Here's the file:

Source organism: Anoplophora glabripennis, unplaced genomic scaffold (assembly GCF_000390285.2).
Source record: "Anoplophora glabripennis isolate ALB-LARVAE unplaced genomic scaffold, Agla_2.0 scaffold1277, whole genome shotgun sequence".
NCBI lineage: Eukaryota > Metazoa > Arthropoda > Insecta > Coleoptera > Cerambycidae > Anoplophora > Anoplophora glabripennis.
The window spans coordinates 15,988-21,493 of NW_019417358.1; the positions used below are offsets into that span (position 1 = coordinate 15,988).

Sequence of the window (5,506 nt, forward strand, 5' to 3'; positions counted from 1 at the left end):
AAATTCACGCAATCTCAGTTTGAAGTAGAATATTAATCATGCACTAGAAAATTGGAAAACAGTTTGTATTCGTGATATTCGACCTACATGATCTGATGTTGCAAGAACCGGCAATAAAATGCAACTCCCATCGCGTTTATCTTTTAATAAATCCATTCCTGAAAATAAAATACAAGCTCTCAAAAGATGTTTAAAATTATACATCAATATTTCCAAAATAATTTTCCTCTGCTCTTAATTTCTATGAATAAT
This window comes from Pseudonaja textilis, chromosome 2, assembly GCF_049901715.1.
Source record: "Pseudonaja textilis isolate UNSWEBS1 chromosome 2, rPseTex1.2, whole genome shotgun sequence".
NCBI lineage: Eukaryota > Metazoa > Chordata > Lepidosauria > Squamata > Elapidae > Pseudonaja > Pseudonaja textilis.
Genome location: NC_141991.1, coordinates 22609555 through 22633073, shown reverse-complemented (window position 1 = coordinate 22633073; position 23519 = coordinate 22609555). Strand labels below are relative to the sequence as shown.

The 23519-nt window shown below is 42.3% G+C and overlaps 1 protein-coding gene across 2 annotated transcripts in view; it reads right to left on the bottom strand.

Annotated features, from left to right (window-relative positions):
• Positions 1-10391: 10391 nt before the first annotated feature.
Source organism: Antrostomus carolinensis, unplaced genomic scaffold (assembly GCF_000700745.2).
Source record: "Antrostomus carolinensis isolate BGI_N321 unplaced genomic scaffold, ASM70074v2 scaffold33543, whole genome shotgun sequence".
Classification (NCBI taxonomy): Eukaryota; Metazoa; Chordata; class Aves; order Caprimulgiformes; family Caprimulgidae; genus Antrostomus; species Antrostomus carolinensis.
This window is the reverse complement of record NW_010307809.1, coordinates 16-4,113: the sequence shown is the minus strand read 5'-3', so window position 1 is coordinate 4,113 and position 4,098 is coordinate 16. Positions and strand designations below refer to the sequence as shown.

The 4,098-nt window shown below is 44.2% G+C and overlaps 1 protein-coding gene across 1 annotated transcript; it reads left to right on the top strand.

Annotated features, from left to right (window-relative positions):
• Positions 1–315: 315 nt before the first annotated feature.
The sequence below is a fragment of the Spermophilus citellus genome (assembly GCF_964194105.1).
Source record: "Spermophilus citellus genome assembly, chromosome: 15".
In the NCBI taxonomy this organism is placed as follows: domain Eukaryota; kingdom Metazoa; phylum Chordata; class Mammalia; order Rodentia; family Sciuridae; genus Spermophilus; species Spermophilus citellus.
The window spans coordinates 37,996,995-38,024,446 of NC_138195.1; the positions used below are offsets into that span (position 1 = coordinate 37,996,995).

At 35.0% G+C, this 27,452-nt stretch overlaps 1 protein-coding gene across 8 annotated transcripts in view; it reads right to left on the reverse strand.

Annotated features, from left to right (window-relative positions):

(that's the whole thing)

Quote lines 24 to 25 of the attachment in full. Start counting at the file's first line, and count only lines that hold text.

The window spans coordinates 37,996,995-38,024,446 of NC_138195.1; the positions used below are offsets into that span (position 1 = coordinate 37,996,995).

At 35.0% G+C, this 27,452-nt stretch overlaps 1 protein-coding gene across 8 annotated transcripts in view; it reads right to left on the reverse strand.